The NTSB said Mangan's medical records indicate he suffered a heart attack in 2003 at age 46 and subsequently underwent bypass surgery. Following his surgery, Mangan applied for a special issue of his medical certificate, but did not indicate he intended to fly aerobatics.

Currently, there are no limitations to permitted flight characteristics for special issuance medical certificates, including those issued for cardiac disease, the NTSB said in its report.

As a result of several investigations involving pilot incapacitation, including accidents during air show performances, the NTSB recounted in its report on Mangan's crash that it asked the FAA in 1999 to "restrict all pilots" who have special issue certificates due to cardiac conditions that could affect their g-tolerance, or ability to withstand forces caused by higher levels of acceleration. The NTSB also noted that it asked the FAA to restrict pilots who are taking medication that reduces their g-tolerance from engaging in aerobatic flight.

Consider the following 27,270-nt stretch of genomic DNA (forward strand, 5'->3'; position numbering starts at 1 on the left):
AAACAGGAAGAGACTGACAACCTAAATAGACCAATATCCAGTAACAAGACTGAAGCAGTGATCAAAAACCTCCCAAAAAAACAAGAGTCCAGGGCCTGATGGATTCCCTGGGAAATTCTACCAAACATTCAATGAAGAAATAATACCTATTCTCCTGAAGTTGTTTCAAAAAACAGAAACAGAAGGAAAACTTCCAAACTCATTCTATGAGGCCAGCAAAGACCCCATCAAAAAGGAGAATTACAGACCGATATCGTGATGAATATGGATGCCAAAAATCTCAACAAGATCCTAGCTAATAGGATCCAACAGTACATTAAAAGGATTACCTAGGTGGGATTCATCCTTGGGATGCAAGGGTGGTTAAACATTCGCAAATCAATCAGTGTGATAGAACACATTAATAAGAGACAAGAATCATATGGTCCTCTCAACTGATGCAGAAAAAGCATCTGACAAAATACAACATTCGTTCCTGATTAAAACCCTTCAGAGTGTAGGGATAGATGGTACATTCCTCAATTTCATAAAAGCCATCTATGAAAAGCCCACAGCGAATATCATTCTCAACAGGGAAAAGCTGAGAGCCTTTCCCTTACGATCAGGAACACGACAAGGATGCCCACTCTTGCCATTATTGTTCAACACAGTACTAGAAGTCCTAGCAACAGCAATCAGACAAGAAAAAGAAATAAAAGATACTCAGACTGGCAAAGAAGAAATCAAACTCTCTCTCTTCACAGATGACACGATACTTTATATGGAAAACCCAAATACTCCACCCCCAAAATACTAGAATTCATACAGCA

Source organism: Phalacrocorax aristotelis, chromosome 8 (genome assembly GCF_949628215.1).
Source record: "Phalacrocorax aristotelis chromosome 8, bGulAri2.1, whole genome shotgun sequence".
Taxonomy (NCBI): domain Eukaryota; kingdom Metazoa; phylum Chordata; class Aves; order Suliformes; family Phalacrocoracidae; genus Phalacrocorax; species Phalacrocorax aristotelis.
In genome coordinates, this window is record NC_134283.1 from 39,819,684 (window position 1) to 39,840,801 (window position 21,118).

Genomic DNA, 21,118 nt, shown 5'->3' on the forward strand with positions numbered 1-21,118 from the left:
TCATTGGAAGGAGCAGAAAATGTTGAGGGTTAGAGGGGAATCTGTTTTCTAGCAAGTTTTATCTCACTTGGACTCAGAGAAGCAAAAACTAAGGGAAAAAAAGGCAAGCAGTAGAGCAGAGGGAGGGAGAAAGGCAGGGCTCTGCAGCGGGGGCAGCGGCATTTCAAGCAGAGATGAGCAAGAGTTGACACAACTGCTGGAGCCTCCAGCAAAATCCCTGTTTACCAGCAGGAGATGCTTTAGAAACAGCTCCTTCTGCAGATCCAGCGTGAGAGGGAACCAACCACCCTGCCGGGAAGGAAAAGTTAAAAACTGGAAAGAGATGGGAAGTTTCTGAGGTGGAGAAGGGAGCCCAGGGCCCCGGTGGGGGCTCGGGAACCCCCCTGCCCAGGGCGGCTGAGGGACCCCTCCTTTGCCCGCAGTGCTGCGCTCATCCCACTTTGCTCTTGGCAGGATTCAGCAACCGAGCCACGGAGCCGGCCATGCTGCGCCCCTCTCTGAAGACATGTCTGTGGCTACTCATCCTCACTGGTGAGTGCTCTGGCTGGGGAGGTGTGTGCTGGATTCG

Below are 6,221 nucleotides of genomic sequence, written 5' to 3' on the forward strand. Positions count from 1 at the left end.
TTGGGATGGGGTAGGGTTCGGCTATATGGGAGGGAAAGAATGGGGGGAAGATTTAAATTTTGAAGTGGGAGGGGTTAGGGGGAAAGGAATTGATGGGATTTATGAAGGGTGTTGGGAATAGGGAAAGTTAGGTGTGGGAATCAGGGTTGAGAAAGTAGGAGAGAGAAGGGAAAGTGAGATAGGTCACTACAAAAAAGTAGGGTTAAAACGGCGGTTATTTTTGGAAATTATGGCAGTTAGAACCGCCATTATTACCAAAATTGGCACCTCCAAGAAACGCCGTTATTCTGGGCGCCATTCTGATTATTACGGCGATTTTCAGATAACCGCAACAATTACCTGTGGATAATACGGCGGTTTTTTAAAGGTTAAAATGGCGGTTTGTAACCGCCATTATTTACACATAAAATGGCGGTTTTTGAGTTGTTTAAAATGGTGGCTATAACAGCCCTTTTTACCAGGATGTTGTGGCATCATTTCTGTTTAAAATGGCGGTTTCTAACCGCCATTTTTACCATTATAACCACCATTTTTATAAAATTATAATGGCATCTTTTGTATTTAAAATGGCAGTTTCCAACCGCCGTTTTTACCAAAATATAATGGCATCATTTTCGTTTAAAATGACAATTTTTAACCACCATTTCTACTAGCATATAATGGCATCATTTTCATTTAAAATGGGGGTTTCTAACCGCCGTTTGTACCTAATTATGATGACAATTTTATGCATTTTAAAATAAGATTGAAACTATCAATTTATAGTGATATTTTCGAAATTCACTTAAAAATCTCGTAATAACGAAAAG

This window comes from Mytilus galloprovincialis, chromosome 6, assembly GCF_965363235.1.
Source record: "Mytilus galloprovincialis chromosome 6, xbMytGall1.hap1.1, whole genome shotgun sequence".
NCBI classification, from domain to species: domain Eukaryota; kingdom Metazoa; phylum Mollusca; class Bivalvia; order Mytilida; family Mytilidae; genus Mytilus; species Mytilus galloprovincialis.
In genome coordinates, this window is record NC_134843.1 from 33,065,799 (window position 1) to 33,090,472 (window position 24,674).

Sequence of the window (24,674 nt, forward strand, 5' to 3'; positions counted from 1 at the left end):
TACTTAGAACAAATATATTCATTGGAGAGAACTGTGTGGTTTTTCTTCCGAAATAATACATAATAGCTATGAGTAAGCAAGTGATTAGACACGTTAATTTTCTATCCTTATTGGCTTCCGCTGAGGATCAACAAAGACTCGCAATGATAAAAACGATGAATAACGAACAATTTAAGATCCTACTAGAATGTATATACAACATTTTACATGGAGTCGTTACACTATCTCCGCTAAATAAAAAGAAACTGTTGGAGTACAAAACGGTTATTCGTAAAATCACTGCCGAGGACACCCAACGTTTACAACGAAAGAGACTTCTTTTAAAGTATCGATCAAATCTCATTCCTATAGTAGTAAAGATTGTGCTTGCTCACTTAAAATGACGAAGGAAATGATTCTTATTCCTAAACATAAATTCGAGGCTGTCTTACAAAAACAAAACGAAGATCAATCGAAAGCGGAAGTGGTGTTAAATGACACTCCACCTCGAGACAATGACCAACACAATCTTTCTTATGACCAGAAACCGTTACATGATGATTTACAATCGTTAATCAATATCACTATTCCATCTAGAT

The NTSB noted that the FAA subsequently determined after reviewing previous crashes that the NTSB's two recommendations would "probably not have changed the outcome of any of the accidents."

During the T-28 demonstration team's practice the day before the crash, the NTSB said several FAA inspectors who monitored the air show noticed that Mangan's airplane was flying low following a roll.

Following the practice flight, the team's manager indicated Mangan had reported there were birds in the area when he flew through.

"He did a knee-jerk maneuver to pull, and as a result he dished out of the maneuver," the NTSB report said. "The team manager also reported that the maneuver being performed at the time of the accident was "eerily similar" in some aspects to the maneuver performed the day before."

The team manager, who was flying with the team at the time of the accident, also reported there were no birds in the aerobatic box, according to the NTSB report.

Team members who were with Mangan the previous day for the practice session, that same evening, and the following day up to and including the pilot's last flight, reported he was in good spirits, the NTSB report said.

Nic Diehl, who was instrumental in organizing the 2011 air show said this week he wonders whether the NTSB's findings will cause the FAA to reconsider the procedures they currently follow.

"Historically, the air show industry has trusted the FAA's medical judgement and evaluation of industry performers," Diehl said.